174 Pages
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Financial Engineering of Climate Investment in Developing Countries


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Learn more
174 Pages


This book gives the first no-nonsense, hands-on account of the financing principles and perspectives for Nationally Appropriate Mitigation Actions against climate change.

This book gives the first no-nonsense, hands-on account of the financing principles and perspectives for Nationally Appropriate Mitigation Actions (NAMAs), the new kid on the block in the battle against climate change. NAMAs are finding their own identity, and most importantly, finding a new financial basis without relying on a carbon market and carbon credit. While the NAMA model may be the right instrument at the right time, it is spawned from the climate change negotiation sphere that continues to suffer from its lack of interaction with the other spheres involved in its actual deployment. Despite 20 years of negotiations, a barrier remains between concept and action. The disconnect is first and foremost between the political sphere and the private-sector sphere, and is particularly rooted in the understanding – or misunderstanding – of finance. This book bridges the gap by addressing policymaking and private sector financing in one volume. It disarms myths, hides nothing behind political correctness and applies a good measure of common sense to advance guidance for the financing of actions that will allow developing countries, having become the prime source of greenhouse gas emissions, to contribute to the global battle against climate change.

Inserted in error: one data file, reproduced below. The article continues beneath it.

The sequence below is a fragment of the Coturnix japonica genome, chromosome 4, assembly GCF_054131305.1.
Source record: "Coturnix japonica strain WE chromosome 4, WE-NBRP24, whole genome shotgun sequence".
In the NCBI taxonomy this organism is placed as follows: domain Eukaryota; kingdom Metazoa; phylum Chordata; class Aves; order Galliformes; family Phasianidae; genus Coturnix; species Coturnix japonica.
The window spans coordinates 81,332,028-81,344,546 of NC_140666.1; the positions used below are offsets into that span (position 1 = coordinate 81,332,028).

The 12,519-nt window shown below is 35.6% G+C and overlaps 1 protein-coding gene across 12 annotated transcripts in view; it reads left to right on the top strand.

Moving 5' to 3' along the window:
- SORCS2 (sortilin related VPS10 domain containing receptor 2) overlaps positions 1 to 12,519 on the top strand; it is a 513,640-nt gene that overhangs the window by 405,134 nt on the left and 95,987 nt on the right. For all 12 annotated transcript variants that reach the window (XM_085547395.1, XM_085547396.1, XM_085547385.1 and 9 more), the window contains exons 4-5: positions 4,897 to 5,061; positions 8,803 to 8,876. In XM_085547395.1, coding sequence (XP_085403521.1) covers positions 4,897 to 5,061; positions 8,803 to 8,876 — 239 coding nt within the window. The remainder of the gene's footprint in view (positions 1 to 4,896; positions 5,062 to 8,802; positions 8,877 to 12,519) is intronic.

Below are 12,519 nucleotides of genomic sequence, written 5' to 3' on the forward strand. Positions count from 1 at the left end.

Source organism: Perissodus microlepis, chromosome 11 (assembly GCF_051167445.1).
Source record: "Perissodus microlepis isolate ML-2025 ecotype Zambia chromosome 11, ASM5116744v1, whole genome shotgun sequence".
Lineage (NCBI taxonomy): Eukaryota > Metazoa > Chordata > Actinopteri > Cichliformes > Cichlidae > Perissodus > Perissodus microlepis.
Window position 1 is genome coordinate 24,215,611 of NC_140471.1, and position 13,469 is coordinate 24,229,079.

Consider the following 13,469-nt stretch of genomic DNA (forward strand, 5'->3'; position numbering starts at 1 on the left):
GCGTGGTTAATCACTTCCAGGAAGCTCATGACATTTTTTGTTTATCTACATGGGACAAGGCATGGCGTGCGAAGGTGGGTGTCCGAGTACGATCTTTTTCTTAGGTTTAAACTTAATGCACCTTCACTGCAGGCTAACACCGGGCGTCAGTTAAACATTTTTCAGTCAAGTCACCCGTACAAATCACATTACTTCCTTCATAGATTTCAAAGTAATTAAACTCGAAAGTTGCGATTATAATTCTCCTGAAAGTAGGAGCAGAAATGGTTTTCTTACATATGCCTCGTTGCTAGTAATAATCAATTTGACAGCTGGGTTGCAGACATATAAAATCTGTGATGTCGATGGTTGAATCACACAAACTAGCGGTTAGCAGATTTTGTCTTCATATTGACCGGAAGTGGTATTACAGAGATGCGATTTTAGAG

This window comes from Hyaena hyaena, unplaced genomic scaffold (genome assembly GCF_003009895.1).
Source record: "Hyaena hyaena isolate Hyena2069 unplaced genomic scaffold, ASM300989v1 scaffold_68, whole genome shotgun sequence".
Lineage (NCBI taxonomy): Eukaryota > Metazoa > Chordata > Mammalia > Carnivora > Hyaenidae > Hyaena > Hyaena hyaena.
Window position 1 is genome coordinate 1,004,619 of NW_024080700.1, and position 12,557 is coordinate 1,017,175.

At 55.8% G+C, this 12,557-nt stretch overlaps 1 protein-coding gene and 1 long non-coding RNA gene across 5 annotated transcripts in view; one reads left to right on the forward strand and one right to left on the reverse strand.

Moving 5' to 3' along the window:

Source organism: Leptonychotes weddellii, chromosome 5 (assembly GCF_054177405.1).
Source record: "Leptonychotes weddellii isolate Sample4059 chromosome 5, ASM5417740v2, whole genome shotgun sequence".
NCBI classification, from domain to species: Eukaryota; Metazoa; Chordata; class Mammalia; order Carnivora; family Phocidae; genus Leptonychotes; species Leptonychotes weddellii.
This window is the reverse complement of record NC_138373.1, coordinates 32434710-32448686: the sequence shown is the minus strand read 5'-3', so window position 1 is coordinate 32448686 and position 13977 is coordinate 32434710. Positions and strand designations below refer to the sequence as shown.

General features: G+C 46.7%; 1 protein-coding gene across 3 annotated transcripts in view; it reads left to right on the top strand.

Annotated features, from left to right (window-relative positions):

List of Figures and Tables; List of Abbreviations; Foreword; Preface; Chapter 1 Introduction; Part I What Is; Chapter 2 Climate Change and Nationally Appropriate Mitigation Action; Chapter 3 Learning from the CDM; Chapter 4 Defining NAMA Finance; Chapter 5 The Financing Tools . . .; Chapter 6 . . . And the Financiers; Chapter 7 Engineering and Leveraging the Finance; Part II What Ought to Be; Chapter 8 Challenges to NAMA Finance – Mandates, Aggregation and Lack of Instruments; Chapter 9 Roles of the Green Climate Fund; Chapter 10 Conclusion; Notes; References; Index



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Published 01 June 2014
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EAN13 9781783080229
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Financial Engineering of Climate Investment in Developing Countries
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Financial Engineering of Climate Investment in Developing Countries
Nationally Appropriate Mitigation Action and How to Finance It
Søren E. Lütken
Anthem Press An imprint of Wimbledon Publishing Company www.anthempress.com
This edition first published in UK and USA 2014 by ANTHEM PRESS 75–76 Blackfriars Road, London SE1 8HA, UK or PO Box 9779, London SW19 7ZG, UK and 244 Madison Ave #116, New York, NY 10016, USA
Copyright © 2014 Søren E. Lütken
The author asserts the moral right to be identified as the author of this work.
All rights reserved. Without limiting the rights under copyright reserved above, no part of this publication may be reproduced, stored or introduced into a retrieval system, or transmitted, in any form or by any means (electronic, mechanical, photocopying, recording or otherwise), without the prior written permission of both the copyright owner and the above publisher of this book.
British Library CataloguinginPublication Data A catalogue record for this book is available from the British Library.